For investing geeks, it’s that special time of year – the moment when the Credit Suisse Global Investment Returns Yearbook lands with a thud on our desks. The annual big-picture overview of investing trends has a way of challenging preconceptions and the 2019 edition is no exception. The authors – the renowned research team of Elroy Dimson, Paul Marsh and Mike Staunton of the London Business School – take a close look at emerging markets, the likely future return from stocks and also individual national markets. Ian McGugan takes a look at three key takeaways.

Brand power loses its potency as a stock picking tool

Despite owning two of the most iconic brand names in corporate history, Kraft Heinz Co. has been a financial disaster for Warren Buffett and its other big-name investors. This sad experience is not as unusual as you may think. Anyone betting on the power of corporate branding over the past decade was essentially spinning a roulette wheel. Some big brands did better than the overall market; just as many struggled. Investors who believe in the magical properties of well-known corporate names may want to take note. As invulnerable as today’s top brands may appear, recent history suggests they’re anything but. Famous corporations now seem just as likely to lag behind the market as they are to generate above-average results. Ian McGugan reports (for subscribers).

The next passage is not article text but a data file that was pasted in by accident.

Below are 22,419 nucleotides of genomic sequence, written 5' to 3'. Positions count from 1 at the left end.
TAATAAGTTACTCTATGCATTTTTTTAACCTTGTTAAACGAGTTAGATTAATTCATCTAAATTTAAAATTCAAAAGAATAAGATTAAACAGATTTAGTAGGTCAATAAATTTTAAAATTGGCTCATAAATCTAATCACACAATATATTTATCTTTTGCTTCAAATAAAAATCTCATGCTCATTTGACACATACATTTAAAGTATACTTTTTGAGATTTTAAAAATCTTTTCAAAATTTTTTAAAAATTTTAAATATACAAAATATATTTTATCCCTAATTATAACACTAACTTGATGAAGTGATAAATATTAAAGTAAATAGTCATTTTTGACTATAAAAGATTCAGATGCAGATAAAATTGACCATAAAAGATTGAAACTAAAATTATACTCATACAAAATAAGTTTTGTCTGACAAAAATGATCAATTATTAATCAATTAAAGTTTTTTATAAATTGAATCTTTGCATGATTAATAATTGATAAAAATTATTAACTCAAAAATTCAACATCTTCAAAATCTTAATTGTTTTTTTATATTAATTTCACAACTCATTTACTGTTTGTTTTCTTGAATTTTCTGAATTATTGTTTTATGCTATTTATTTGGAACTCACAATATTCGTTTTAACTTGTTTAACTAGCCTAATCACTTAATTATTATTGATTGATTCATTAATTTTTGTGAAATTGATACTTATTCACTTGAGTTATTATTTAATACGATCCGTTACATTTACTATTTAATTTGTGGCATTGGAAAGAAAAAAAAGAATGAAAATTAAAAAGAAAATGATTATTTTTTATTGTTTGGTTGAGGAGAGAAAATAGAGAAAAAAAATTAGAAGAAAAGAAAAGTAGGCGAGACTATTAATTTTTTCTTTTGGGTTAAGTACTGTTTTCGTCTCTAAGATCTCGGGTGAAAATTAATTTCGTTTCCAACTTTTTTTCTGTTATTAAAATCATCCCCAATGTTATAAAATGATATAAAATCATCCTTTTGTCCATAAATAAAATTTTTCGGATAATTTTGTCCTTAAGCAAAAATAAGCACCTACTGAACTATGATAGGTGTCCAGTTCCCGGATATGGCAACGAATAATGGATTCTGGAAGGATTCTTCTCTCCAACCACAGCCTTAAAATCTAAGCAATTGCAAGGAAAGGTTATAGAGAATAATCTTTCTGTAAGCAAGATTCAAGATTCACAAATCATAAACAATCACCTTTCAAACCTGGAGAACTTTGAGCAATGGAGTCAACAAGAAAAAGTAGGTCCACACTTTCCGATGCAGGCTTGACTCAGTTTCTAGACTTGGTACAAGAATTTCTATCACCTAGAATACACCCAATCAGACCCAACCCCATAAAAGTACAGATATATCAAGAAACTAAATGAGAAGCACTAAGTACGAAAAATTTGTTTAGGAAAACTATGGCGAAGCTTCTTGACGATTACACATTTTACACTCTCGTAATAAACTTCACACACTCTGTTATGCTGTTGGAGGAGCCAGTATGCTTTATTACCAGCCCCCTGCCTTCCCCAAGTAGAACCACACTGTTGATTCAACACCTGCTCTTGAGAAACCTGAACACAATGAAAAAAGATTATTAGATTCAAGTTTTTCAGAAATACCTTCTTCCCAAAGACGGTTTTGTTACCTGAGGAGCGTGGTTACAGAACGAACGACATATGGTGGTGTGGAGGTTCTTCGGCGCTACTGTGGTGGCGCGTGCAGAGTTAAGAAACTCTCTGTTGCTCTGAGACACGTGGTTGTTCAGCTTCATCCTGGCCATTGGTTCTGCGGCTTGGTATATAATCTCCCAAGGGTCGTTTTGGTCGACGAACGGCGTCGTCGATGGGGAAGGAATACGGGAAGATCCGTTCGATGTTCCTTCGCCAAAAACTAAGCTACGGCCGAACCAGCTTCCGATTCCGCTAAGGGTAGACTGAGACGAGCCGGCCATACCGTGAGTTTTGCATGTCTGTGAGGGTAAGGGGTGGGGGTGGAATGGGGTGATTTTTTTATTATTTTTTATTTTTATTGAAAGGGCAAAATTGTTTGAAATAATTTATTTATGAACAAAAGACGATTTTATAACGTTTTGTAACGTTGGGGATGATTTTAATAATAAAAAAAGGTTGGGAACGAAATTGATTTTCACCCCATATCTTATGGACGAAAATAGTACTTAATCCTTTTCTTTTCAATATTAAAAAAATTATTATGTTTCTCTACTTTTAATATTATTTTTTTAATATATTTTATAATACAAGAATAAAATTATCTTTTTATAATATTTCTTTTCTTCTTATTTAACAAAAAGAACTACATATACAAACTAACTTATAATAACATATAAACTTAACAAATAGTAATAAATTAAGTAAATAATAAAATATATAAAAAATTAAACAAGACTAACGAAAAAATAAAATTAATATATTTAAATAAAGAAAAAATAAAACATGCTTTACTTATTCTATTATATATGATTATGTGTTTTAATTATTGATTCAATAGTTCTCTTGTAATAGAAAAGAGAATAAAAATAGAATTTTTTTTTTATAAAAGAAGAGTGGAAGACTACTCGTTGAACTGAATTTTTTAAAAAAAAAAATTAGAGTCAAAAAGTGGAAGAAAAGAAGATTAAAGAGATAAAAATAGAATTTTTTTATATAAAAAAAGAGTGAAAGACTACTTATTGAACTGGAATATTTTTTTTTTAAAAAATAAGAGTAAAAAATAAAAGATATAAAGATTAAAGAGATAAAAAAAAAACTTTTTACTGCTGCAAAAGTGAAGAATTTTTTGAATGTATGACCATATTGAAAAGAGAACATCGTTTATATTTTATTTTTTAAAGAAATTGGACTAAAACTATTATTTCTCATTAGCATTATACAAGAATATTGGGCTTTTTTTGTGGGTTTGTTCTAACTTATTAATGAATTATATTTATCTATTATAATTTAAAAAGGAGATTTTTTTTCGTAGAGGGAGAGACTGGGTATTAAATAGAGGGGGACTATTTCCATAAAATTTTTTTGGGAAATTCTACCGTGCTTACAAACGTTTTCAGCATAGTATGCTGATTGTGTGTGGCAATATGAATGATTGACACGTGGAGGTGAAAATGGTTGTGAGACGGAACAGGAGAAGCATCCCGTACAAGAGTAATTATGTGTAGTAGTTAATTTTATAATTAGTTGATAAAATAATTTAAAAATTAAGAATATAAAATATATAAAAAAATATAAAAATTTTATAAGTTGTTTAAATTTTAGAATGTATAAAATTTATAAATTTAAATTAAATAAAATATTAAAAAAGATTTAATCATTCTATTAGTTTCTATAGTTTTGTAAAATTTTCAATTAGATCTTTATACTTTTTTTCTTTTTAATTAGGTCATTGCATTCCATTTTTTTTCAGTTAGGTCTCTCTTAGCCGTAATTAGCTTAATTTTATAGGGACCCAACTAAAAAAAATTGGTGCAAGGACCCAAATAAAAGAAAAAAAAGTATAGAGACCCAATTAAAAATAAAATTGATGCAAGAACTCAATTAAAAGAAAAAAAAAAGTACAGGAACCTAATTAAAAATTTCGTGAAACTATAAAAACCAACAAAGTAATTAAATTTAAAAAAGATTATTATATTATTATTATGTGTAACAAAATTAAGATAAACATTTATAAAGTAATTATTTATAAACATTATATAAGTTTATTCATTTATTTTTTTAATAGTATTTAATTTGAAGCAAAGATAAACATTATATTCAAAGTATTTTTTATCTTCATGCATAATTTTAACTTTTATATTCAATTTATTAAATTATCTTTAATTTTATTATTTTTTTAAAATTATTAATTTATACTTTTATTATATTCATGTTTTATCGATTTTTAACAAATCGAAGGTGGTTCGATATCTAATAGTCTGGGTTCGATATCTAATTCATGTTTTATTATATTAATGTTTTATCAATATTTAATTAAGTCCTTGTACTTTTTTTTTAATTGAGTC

Rob Carrick’s 2019 ETF Buyer’s Guide: Best U.S. equity funds

The U.S. stock market had a bad year in 2018. Or did it? Your actual experience as an investor holding a U.S. equity exchange-traded fund last year depended to a large extent on which one you owned. With an S&P 500 index fund using currency hedging to smooth out the impact of fluctuations in the value of our dollar, you lost money in 2018. Without hedging, that S&P 500 fund produced a reasonable gain. Low-volatility funds without hedging did even better. This latest instalment of The Globe and Mail 2019 ETF Buyer’s Guide is designed to help you sort out which U.S. equity fund might work for your portfolio. The focus here is on core funds – your one and only ETF for the U.S. market – with a history of at least five years. Rob Carrick explains (for subscribers).

Story continues below advertisement